In honor of back to school season, I drove up to Kent, CT and met with the Rev. Kate Kelderman. Kate, or Mama K, as she is known on campus, is the school chaplain, Dean of St. Joseph’s chapel, a chemistry teacher, and varsity field hockey coach at Kent School. Kate gave me a tour of the campus and later over coffee we had a great conversation about the history of Kent School, her role as the chaplain, and her journey to becoming a chaplain.
Kent School was founded in 1906 by the Rev. Frederick Herbert Sill, an Episcopal brother from Holy Cross Monastery in New York. “Sill didn’t believe in endowments,” Kate said, “he started the school for the middle-class kid, believing that every kid should find a school that fits them.” This schooling model led to two things: Kent being the first secondary school to charge tuition on a sliding scale and, consequentially, a diverse student body: economically, geographically, and religiously.
Both still in effect today.
Along with the financial beliefs, Sill believed in the educational value of the simplicity of life, directness of purpose, and self-reliance– which are now the three cornerstone values at Kent. One way that all 587 students participate in these values is through the works program. “All students have a job on campus,” Kate said, “including working with me in the chapel, on the ‘God Squad’.”
Kent School strongly holds to their Episcopal identity, especially through community service, teaching religion courses, and required chapel services.
St. Joseph’s chapel is at the center of campus and of campus life. “On Tuesdays and Thursdays, we have morning prayer at 9:30 am, and evening prayer, both are required,” Kate said. The bell at the chapel is rung 19 times before each service in honor of the first 19 students to attend Kent School in 1906. There is also required Sunday service. “Bishop Laura Ahrens jokes that St. Joseph’s chapel is the largest congregation in the diocese,” Kate said. “Not all the students fit in the nave at once.” The school makes travel arrangements for all the non-Christian students to attend their respective worship services throughout the week.
I asked Kate if she believed that the chapel and required weekly services has had an effect on the students. “I think so,” she said. “When students come back for reunions, they miss the grounding of chapel. It is hard to articulate when they are students, but it is so much a part of their life here. Especially in dark times, as well as happy times like weddings and baptisms.”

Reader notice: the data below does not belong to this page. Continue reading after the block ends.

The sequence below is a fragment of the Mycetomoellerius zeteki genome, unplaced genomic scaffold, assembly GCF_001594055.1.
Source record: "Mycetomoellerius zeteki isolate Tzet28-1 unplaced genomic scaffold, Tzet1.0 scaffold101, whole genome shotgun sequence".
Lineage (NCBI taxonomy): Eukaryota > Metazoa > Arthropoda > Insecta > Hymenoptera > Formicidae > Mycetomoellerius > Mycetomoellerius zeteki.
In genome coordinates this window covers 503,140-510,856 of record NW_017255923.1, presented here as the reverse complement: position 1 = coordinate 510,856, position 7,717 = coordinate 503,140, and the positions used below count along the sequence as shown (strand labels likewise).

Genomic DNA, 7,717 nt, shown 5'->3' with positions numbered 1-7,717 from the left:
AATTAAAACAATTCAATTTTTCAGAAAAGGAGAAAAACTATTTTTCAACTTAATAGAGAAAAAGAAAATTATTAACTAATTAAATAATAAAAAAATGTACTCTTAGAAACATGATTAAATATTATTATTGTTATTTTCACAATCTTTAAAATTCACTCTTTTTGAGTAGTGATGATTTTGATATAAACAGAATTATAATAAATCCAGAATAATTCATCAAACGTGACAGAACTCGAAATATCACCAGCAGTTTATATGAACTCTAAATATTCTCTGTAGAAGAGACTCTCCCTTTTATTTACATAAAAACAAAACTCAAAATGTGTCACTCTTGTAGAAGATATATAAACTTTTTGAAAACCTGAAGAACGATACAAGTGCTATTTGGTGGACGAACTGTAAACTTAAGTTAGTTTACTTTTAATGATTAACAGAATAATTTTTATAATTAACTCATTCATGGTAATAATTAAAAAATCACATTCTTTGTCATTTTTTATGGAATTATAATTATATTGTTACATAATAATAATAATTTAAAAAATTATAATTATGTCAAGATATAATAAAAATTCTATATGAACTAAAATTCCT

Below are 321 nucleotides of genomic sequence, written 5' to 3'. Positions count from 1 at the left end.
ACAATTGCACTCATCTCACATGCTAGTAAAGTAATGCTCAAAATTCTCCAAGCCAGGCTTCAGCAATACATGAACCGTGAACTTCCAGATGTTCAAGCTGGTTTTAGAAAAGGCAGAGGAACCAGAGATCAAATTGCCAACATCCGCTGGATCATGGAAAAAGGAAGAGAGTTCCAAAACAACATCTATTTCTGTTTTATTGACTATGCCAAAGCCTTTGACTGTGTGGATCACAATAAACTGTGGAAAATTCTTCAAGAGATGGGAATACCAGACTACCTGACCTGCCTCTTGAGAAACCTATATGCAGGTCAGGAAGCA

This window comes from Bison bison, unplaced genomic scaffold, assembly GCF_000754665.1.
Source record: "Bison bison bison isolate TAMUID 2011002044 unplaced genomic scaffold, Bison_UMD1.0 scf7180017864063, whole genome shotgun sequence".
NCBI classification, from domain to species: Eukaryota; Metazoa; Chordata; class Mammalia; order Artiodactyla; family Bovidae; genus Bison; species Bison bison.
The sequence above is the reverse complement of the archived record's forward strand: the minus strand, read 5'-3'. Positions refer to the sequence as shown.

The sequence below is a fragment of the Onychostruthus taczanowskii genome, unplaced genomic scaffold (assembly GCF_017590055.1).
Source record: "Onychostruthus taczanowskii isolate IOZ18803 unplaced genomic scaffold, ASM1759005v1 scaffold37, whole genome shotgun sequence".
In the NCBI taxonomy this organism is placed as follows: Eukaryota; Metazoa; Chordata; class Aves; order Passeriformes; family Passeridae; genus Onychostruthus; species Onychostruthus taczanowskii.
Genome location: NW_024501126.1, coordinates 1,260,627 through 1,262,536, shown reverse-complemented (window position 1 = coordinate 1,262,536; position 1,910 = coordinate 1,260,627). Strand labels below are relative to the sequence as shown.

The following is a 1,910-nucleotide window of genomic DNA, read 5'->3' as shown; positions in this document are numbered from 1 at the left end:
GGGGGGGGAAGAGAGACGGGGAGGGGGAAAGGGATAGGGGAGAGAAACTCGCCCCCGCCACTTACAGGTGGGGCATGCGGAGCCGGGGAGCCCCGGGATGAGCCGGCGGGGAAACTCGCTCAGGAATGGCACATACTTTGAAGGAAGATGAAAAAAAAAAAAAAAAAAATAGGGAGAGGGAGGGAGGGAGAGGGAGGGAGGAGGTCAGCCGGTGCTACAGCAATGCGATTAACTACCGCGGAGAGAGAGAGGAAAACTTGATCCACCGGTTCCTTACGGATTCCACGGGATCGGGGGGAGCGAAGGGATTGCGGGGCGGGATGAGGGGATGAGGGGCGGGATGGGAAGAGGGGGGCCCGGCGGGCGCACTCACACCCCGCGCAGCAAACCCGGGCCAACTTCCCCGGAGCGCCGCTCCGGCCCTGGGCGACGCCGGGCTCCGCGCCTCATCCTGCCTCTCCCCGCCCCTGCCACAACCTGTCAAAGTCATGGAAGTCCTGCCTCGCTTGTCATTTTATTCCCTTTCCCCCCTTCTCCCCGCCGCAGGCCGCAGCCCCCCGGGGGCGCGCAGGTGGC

In keeping with Episcopal tradition of being a place of welcome, Kent and St. Joseph’s chapel is a safe place for intellectual and spiritual curiosity of the divine. “Pluralistic identity is a huge gift to this school,” Kate said, “it makes us richer and more able to understand love and the importance of weaving faith and life.”
The practice of weaving faith and life translates into Kate’s classroom as well. Before seeking ordination, Kate was a public high school science teacher. Kate then gave up teaching to attend Virginia Theological Seminary. Kate did not go into seminary thinking she would be a chaplain, but a small parish priest. By graduation, Kate had decided she wanted to become a chaplain. However, life and God took her to Minnesota, Pennsylvania, and Florida to serve as a parish priest. 10 years later, when the position at Kent opened up, Kate knew it was her time to serve as a chaplain.
“I am a better chaplain because of serving as a parish priest,” she said. “Everything you do prepares you for what is next. I am uniquely prepared for the position here because of the life I had before.”
Her role as a chaplain is not confined to the chapel and her role as a teacher is not confined to the lab. “The classroom is a gateway to a deeper relationship with students,” Kate said, along with her time serving as an advisor to 8 students. “I wear my collar every day in the classroom, as a physical symbol that science and religion are not separate, and when students ask about it – that is my favorite.”
Kate is entering her 6thschool year at Kent and she is simultaneously finishing up her Doctor of Ministry from Virginia Theological Seminary. “This is the hardest job I have ever had,” Kate said about being a boarding school chaplain. “It is like a marathon, 7 days a week, and I love it more than I could ever imagine.”